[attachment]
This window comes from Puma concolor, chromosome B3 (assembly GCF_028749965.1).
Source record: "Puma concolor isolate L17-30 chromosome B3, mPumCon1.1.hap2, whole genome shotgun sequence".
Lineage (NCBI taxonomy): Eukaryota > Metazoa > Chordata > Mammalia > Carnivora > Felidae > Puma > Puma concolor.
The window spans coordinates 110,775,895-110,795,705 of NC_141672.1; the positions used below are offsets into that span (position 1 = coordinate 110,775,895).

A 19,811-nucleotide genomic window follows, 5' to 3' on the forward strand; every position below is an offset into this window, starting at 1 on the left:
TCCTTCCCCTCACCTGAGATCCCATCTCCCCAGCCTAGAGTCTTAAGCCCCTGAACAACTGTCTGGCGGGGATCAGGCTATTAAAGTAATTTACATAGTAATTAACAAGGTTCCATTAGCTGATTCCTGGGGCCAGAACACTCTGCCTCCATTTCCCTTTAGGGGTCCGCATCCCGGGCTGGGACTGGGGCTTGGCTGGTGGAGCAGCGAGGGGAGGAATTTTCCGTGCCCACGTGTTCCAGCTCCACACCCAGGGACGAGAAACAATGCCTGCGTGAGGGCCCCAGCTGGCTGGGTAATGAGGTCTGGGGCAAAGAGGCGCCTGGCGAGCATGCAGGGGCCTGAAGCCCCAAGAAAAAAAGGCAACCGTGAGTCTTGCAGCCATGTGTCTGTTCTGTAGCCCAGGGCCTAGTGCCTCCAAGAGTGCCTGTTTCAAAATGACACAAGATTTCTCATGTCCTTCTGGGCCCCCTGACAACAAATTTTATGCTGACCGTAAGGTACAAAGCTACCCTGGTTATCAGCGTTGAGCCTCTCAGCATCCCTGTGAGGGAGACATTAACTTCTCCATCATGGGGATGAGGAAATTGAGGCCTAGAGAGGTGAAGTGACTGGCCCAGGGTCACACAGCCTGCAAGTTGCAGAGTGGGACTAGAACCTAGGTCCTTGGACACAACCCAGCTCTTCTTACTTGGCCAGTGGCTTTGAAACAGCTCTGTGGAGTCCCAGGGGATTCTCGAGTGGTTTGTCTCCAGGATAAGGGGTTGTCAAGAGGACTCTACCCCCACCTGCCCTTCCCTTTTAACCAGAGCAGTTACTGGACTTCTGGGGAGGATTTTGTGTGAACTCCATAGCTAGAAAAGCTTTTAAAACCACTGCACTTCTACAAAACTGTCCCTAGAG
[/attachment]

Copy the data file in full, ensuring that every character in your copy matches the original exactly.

This window comes from Puma concolor, chromosome B3 (assembly GCF_028749965.1).
Source record: "Puma concolor isolate L17-30 chromosome B3, mPumCon1.1.hap2, whole genome shotgun sequence".
Lineage (NCBI taxonomy): Eukaryota > Metazoa > Chordata > Mammalia > Carnivora > Felidae > Puma > Puma concolor.
The window spans coordinates 110,775,895-110,795,705 of NC_141672.1; the positions used below are offsets into that span (position 1 = coordinate 110,775,895).

A 19,811-nucleotide genomic window follows, 5' to 3' on the forward strand; every position below is an offset into this window, starting at 1 on the left:
TCCTTCCCCTCACCTGAGATCCCATCTCCCCAGCCTAGAGTCTTAAGCCCCTGAACAACTGTCTGGCGGGGATCAGGCTATTAAAGTAATTTACATAGTAATTAACAAGGTTCCATTAGCTGATTCCTGGGGCCAGAACACTCTGCCTCCATTTCCCTTTAGGGGTCCGCATCCCGGGCTGGGACTGGGGCTTGGCTGGTGGAGCAGCGAGGGGAGGAATTTTCCGTGCCCACGTGTTCCAGCTCCACACCCAGGGACGAGAAACAATGCCTGCGTGAGGGCCCCAGCTGGCTGGGTAATGAGGTCTGGGGCAAAGAGGCGCCTGGCGAGCATGCAGGGGCCTGAAGCCCCAAGAAAAAAAGGCAACCGTGAGTCTTGCAGCCATGTGTCTGTTCTGTAGCCCAGGGCCTAGTGCCTCCAAGAGTGCCTGTTTCAAAATGACACAAGATTTCTCATGTCCTTCTGGGCCCCCTGACAACAAATTTTATGCTGACCGTAAGGTACAAAGCTACCCTGGTTATCAGCGTTGAGCCTCTCAGCATCCCTGTGAGGGAGACATTAACTTCTCCATCATGGGGATGAGGAAATTGAGGCCTAGAGAGGTGAAGTGACTGGCCCAGGGTCACACAGCCTGCAAGTTGCAGAGTGGGACTAGAACCTAGGTCCTTGGACACAACCCAGCTCTTCTTACTTGGCCAGTGGCTTTGAAACAGCTCTGTGGAGTCCCAGGGGATTCTCGAGTGGTTTGTCTCCAGGATAAGGGGTTGTCAAGAGGACTCTACCCCCACCTGCCCTTCCCTTTTAACCAGAGCAGTTACTGGACTTCTGGGGAGGATTTTGTGTGAACTCCATAGCTAGAAAAGCTTTTAAAACCACTGCACTTCTACAAAACTGTCCCTAGAG